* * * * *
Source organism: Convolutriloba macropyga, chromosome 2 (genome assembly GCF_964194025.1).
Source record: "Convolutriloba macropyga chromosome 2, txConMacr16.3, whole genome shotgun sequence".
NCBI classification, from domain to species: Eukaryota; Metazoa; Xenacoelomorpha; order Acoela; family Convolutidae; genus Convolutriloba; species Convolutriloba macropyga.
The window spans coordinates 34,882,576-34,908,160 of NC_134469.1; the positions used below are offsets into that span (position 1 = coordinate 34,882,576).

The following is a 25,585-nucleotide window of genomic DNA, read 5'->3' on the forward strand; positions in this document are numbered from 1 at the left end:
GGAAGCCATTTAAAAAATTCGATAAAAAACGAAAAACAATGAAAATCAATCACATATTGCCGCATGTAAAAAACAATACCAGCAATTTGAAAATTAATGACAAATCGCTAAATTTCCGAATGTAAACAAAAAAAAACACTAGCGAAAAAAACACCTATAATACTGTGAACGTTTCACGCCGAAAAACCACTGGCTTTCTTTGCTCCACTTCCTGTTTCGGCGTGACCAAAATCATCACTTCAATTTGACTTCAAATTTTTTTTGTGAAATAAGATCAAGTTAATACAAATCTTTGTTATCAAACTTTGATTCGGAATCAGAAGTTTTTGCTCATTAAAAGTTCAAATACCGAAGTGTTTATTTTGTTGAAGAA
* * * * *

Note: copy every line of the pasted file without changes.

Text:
Source organism: Convolutriloba macropyga, chromosome 2 (genome assembly GCF_964194025.1).
Source record: "Convolutriloba macropyga chromosome 2, txConMacr16.3, whole genome shotgun sequence".
NCBI classification, from domain to species: Eukaryota; Metazoa; Xenacoelomorpha; order Acoela; family Convolutidae; genus Convolutriloba; species Convolutriloba macropyga.
The window spans coordinates 34,882,576-34,908,160 of NC_134469.1; the positions used below are offsets into that span (position 1 = coordinate 34,882,576).

The following is a 25,585-nucleotide window of genomic DNA, read 5'->3' on the forward strand; positions in this document are numbered from 1 at the left end:
GGAAGCCATTTAAAAAATTCGATAAAAAACGAAAAACAATGAAAATCAATCACATATTGCCGCATGTAAAAAACAATACCAGCAATTTGAAAATTAATGACAAATCGCTAAATTTCCGAATGTAAACAAAAAAAAACACTAGCGAAAAAAACACCTATAATACTGTGAACGTTTCACGCCGAAAAACCACTGGCTTTCTTTGCTCCACTTCCTGTTTCGGCGTGACCAAAATCATCACTTCAATTTGACTTCAAATTTTTTTTGTGAAATAAGATCAAGTTAATACAAATCTTTGTTATCAAACTTTGATTCGGAATCAGAAGTTTTTGCTCATTAAAAGTTCAAATACCGAAGTGTTTATTTTGTTGAAGAA